The Secretary of State for International Development (Baroness Amos): My Lords, the Department for International Development's office for humanitarian assistance deals with the immediate aftermath of a disaster. Preventive work includes addressing the scale of the hazard, reducing the community's vulnerability and strengthening its capacity to deal with disasters. Much of that preventive work is integrated into wider development programmes. Therefore, it is difficult to itemise all prevention expenditure. A sum of 3 million is provided annually to international bodies working on prevention.

Lord Hunt of Chesterton: My Lords, I thank the Minister for her reply. Does she agree that the United Nations International Decade for Natural Disaster Reduction, which finished a couple of years ago, showed that in government agencies, academia and the private sector there was considerable UK expertise in the science and technology of natural disaster reduction and that that could be used more effectively to partner work in developing countries with further support by her own and other relevant departments?

Baroness Amos: My Lords, I agree with my noble friend that there is significant UK expertise in the area of disaster reduction. Indeed, the Department for International Development supports a number of initiatives that call upon UK expertise. These include a recent Overseas Development Institute study on the economic and financial impact of natural disasters and annual support to the British Red Cross Society. We are in the process of reviewing how we might step up our work in this important area.

Baroness Gardner of Parkes: My Lords, does the Secretary of State agree that there are two stages? One is disaster relief and the other is dealing with the many major problems that continue long after the immediate

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disaster relief has been carried out. Is it not important that NGOs working in these areas should pick up that part of the job and do their best to deal with it?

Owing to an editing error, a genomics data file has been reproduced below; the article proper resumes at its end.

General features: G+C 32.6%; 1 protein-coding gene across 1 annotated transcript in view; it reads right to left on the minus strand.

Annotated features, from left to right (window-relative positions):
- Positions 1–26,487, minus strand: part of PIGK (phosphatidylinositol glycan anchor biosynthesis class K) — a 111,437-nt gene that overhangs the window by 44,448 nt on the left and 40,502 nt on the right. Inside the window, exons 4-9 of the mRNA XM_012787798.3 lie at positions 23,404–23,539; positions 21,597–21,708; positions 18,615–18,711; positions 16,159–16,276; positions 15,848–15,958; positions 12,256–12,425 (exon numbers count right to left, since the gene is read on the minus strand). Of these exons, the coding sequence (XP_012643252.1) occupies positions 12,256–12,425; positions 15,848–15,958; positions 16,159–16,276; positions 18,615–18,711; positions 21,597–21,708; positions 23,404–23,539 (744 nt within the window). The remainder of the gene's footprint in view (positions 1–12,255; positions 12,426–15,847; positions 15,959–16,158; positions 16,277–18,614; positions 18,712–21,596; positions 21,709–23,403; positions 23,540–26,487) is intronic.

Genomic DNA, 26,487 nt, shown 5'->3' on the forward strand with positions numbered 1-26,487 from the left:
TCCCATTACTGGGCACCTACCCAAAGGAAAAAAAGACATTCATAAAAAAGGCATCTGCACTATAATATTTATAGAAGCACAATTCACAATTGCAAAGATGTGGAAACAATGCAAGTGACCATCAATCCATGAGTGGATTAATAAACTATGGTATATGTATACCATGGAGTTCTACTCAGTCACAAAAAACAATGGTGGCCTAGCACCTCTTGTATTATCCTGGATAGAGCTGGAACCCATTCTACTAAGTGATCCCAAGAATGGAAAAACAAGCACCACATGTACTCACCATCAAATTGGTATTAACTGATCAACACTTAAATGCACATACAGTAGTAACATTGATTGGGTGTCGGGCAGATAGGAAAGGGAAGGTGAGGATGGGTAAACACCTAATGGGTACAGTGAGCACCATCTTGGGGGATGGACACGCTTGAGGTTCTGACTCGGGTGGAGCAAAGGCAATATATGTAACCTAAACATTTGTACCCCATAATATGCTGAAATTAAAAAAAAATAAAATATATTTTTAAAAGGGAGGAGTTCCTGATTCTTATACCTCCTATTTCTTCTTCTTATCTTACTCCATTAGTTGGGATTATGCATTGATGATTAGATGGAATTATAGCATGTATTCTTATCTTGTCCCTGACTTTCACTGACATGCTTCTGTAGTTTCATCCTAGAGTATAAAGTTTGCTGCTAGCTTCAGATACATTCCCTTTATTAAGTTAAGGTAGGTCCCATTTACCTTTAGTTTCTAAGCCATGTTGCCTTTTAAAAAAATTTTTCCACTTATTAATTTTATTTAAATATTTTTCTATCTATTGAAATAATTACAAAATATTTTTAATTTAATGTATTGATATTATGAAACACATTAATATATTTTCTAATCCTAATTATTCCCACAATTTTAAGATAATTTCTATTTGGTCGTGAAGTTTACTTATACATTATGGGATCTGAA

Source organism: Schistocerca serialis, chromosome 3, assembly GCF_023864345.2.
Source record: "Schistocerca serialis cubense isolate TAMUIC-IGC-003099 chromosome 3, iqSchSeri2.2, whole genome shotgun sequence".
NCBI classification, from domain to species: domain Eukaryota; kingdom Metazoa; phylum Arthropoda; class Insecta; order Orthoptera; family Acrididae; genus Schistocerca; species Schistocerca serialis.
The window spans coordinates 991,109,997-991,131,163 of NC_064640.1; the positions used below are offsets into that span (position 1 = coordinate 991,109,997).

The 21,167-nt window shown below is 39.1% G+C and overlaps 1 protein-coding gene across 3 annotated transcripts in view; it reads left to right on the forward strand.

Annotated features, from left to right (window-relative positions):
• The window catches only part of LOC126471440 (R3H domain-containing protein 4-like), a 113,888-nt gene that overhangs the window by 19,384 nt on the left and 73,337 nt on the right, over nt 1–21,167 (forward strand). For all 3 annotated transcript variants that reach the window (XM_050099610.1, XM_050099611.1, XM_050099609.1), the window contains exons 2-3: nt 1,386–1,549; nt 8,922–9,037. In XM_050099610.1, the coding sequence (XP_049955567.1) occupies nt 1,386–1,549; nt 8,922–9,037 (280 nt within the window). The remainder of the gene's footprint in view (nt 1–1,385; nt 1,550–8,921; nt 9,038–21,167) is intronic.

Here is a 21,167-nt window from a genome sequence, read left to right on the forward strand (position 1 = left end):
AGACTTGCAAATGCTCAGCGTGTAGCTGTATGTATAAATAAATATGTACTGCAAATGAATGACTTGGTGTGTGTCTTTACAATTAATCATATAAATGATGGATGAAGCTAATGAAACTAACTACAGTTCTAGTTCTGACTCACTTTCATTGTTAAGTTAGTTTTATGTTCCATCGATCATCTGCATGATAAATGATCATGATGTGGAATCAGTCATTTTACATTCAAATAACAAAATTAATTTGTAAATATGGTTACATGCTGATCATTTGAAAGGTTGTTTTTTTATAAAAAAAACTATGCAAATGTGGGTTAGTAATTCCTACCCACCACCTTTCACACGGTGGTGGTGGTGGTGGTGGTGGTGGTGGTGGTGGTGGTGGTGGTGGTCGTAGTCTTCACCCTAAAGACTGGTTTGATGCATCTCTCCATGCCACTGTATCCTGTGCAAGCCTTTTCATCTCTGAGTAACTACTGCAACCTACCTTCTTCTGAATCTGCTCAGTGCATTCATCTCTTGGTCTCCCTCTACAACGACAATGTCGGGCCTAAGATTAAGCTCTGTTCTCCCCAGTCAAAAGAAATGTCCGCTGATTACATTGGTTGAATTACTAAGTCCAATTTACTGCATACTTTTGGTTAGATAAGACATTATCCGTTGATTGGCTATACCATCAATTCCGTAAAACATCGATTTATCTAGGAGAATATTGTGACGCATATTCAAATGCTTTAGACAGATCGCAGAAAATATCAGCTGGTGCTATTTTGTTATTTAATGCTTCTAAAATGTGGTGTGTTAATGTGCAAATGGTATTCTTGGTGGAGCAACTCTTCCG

Baroness Amos: My Lords, I agree with the noble Baroness that there are two stages—in fact, there are three. There is prevention work. We are carrying out considerable work in countries like Bangladesh and in the Caribbean region. There is then disaster relief itself and what one does afterwards. I agree with the noble Baroness that we need to engage a range of actors, including NGOs, in that process.

Baroness Miller of Chilthorne Domer: My Lords, is the Minister aware of the project being supported by the ProVention Consortium that encourages young, innovative professionals to come together in what I believe is called "virtual space" to share best practice and ideas? Is she also aware that the size of that pilot project is very small? The grants are only 5,000 and it involves around 50 people. If the project proves very worth while, will she encourage the consortium to be much more generous and enable the project to be spread far more widely?

Baroness Amos: My Lords, I am aware of the work of the ProVention Consortium. In fact, we support the consortium. I take the point made by the noble Baroness. If there is success and we are able to increase funding, I shall be happy to look at that.

Post Office Closure Proposals

3.1 p.m.

Lord Greaves asked Her Majesty's Government:

    In light of the proposals announced on 7th July to close four post offices in Colne, Lancashire, how many proposals to close urban post offices they have made in the last three months.

Lord Evans of Temple Guiting: My Lords, proposals for post office branch closures are an operational matter for Post Office Limited. The company is currently engaged in a process described as the urban network reinvention programme to reduce the number of outlets in urban areas in order to create a viable network for the future and to reduce the risk of unplanned closures. I understand that in the three months from the beginning of April to the end of June, Post Office Limited has entered into public consultation for 233 closure proposals under that programme.

Lord Greaves: My Lords, I thank the Minister for that slightly depressing reply. It may be an operational matter for the Post Office, but the Government will get the blame. I hope the Minister listens. Does he agree that the consultation period that applies to the proposals, generally of four weeks, is not adequate to allow local people and particularly local organisations like parish councils and town councils to give them

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proper consideration and to make representations? That was specifically the case in Colne. Is he aware that this week is the beginning of local wakes weeks—Colne holidays—when the schools break up for the summer and most people go on holiday? It is therefore a most inappropriate time to hold the consultation. Will he make representations to the Post Office in this instance to extend the consultation period to the end of August?